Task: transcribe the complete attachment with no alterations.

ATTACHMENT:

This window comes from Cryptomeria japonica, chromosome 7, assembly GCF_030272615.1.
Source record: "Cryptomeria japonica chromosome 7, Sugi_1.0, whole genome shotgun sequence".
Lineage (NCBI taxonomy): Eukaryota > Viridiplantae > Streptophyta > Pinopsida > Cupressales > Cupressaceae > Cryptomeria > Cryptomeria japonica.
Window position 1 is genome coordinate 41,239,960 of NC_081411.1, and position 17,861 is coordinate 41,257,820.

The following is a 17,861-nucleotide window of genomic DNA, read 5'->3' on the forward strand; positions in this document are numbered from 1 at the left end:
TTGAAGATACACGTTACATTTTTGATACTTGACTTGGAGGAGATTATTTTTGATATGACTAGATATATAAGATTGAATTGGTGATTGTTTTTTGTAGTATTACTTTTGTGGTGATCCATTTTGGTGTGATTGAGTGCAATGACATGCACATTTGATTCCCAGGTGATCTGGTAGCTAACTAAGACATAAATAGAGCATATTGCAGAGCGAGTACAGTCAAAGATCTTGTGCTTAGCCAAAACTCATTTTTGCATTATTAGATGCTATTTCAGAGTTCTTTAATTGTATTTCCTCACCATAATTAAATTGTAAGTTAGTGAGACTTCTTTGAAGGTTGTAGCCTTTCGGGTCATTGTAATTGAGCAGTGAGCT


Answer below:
This window comes from Cryptomeria japonica, chromosome 7, assembly GCF_030272615.1.
Source record: "Cryptomeria japonica chromosome 7, Sugi_1.0, whole genome shotgun sequence".
Lineage (NCBI taxonomy): Eukaryota > Viridiplantae > Streptophyta > Pinopsida > Cupressales > Cupressaceae > Cryptomeria > Cryptomeria japonica.
Window position 1 is genome coordinate 41,239,960 of NC_081411.1, and position 17,861 is coordinate 41,257,820.

The following is a 17,861-nucleotide window of genomic DNA, read 5'->3' on the forward strand; positions in this document are numbered from 1 at the left end:
TTGAAGATACACGTTACATTTTTGATACTTGACTTGGAGGAGATTATTTTTGATATGACTAGATATATAAGATTGAATTGGTGATTGTTTTTTGTAGTATTACTTTTGTGGTGATCCATTTTGGTGTGATTGAGTGCAATGACATGCACATTTGATTCCCAGGTGATCTGGTAGCTAACTAAGACATAAATAGAGCATATTGCAGAGCGAGTACAGTCAAAGATCTTGTGCTTAGCCAAAACTCATTTTTGCATTATTAGATGCTATTTCAGAGTTCTTTAATTGTATTTCCTCACCATAATTAAATTGTAAGTTAGTGAGACTTCTTTGAAGGTTGTAGCCTTTCGGGTCATTGTAATTGAGCAGTGAGCT